Prime Minister Benjamin Netanyahu will come to Washington on Sunday, heading straight into the eye of the storm sparked by the presentation of Special Counsel Robert Mueller’s final report. Netanyahu’s meeting with Donald Trump on Monday, originally cast as another White House boost for his election campaign, could provide Trump with his first opportunity to declare his historic victory. If Trump has so far refrained from feting himself, it is only because of his fear that under the shiny wrapping of the gift Mueller has ostensibly given him he may find a Pandora’s box with a can of worms inside.
The Mueller melee is likely to overshadow Netanyahu’s meeting with Trump. As far as the U.S. media is concerned, Netanyahu is likely to be cast as an extra in a sideshow, unless he decides to weigh in on the substance of the special counsel’s report. Netanyahu’s target audience is the Israeli voter anyway, rather than American public opinion.
In fact, Netanyahu could work the Mueller controversy in his favor. Fresh off an extremely rare and impromptu interview to Israel’s Channel 12, in which an unusually fidgety Netanyahu rebuffed any and all allegations about his corruption — including the three indictments being weighed by the attorney general — the prime minister will be more than happy to stand besides Trump as he declares that the Mueller report proves both his innocence as well the existence of the “witch hunt” he has incessantly blasted. Netanyahu hopes the analogy to his own predicament will make its way from Washington to Israel.
Netanyahu’s critics would do well to prepare themselves mentally for a nightmare scenario in which, at the end of his assault on the media, the legal system and all those conspiring against him, Trump will turn to Netanyahu and say: “You’re in the same situation, no?” To which Netanyahu will respond with a slight nod and bittersweet smile, before turning on his martyr gaze and peering directly into the TV cameras, in the hope of touching Israeli voters and softening their hearts.
Netanyahu, after all, is an old hand at White House summits being unexpectedly overshadowed by presidential scandals. His first visit with Trump as president in February 2017 was eclipsed by the resignation of National Security Adviser Michael Flynn, one of Mueller’s first and most prominent victims. Netanyahu could curry favor with the president by noting that he was right there when the storm began and how gratified he is to be there once again, when sunshine broke through the dark clouds to shine on Trump and his vindication.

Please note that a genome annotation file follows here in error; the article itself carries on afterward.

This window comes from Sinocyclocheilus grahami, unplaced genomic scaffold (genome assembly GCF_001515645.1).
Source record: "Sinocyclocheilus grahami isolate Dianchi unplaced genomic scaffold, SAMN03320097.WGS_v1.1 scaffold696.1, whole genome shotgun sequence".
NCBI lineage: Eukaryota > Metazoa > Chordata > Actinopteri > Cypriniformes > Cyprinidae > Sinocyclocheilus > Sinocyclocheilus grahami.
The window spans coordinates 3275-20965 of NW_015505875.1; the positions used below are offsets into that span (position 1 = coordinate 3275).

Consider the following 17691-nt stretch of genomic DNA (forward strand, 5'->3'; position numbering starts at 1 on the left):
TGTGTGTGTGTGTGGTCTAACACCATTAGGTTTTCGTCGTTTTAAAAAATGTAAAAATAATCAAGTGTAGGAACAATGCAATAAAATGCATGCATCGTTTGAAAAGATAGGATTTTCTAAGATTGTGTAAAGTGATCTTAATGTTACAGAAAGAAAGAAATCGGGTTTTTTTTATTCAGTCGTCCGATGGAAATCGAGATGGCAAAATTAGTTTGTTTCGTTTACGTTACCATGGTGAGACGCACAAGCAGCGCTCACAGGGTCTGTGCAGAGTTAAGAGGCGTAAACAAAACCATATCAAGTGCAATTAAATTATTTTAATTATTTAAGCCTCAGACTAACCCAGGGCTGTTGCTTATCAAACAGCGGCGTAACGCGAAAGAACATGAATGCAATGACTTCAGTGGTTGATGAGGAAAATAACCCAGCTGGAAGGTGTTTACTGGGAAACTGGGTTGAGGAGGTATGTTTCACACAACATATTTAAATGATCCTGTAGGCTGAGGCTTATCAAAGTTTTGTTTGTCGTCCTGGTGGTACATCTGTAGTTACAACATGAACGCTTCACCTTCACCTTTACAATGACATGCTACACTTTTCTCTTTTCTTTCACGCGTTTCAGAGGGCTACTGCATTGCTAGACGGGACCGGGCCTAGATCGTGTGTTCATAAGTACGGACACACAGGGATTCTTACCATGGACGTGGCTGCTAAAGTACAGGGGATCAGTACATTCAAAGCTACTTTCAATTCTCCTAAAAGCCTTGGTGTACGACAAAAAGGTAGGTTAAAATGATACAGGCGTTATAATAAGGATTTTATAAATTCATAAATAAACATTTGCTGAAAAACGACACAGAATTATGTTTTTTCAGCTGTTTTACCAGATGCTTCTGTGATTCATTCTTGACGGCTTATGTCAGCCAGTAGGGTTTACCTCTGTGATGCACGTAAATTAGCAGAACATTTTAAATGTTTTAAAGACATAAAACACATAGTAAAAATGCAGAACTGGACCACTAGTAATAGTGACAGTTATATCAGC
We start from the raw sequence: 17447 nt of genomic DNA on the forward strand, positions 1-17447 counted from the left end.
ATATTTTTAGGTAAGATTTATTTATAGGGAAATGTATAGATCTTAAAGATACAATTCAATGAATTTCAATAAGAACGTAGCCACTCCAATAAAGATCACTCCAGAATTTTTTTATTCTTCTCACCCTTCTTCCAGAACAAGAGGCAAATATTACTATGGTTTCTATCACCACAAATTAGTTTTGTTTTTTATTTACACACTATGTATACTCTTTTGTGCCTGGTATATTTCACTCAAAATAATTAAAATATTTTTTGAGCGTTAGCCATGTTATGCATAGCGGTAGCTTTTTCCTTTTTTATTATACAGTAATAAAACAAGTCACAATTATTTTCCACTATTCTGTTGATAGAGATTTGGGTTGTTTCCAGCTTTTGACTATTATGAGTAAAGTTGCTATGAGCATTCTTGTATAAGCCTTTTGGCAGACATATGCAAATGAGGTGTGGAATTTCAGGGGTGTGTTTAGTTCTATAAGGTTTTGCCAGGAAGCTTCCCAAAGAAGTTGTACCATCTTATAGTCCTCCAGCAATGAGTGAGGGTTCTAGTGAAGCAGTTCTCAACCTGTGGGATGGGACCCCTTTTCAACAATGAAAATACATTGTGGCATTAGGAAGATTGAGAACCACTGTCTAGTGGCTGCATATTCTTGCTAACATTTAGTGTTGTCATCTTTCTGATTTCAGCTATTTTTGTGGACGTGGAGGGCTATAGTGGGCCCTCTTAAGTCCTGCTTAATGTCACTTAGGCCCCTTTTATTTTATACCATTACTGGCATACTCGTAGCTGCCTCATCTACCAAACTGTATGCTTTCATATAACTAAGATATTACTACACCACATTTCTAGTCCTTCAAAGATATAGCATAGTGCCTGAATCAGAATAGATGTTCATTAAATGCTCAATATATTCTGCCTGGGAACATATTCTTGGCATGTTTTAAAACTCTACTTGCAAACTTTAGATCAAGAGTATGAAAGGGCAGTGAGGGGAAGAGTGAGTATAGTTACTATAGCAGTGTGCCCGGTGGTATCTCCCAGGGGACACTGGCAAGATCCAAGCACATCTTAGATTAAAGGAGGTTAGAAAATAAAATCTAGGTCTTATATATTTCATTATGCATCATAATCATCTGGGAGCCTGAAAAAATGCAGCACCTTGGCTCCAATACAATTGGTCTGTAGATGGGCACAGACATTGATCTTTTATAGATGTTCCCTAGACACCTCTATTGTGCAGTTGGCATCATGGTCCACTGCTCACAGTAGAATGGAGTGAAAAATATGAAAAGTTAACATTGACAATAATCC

Netanyahu is also adept at turning sudden White House controversies in his favor: In January 1998, the Monica Lewinsky scandal broke between his first meeting with Bill Clinton and the second, scheduled for the following day. Netanyahu immediately realized that the controversy was bound to take Clinton’s eyes off the Palestinian peace deal he was concocting. His mood improved so dramatically that he called Clinton before taking off on his return trip to share his own experiences and to cheer up the now-embattled president: “These things usually blow over,” he reassured him.
Netanyahu might also guide Trump — not that he needs lessons — on how to focus exclusively on the bottom line and ignore everything else. Pretend there’s nothing else in the report, he might suggest, besides Mueller’s assertion that his investigation will yield no more indictments.
This is exactly what Netanyahu did during his first term in office, in the wake of then-Attorney General Elyakim Rubinstein’s scathing public report of the prime minister’s role in the so-called Baron-Hebron affair. Rubinstein castigated Netanyahu’s questionable conduct in a conspiracy to appoint an attorney general who would clear Shas Minister Arye Dery of criminal charges in exchange for his party’s support for the Hebron Agreement with Yasser Arafat — but decided against indicting the prime minister because of his august position and the lack of foolproof evidence of his guilt. Ignoring the damning public report, Netanyahu promptly pronounced that he had been completely exonerated and vindicated, which is how the affair is remembered today.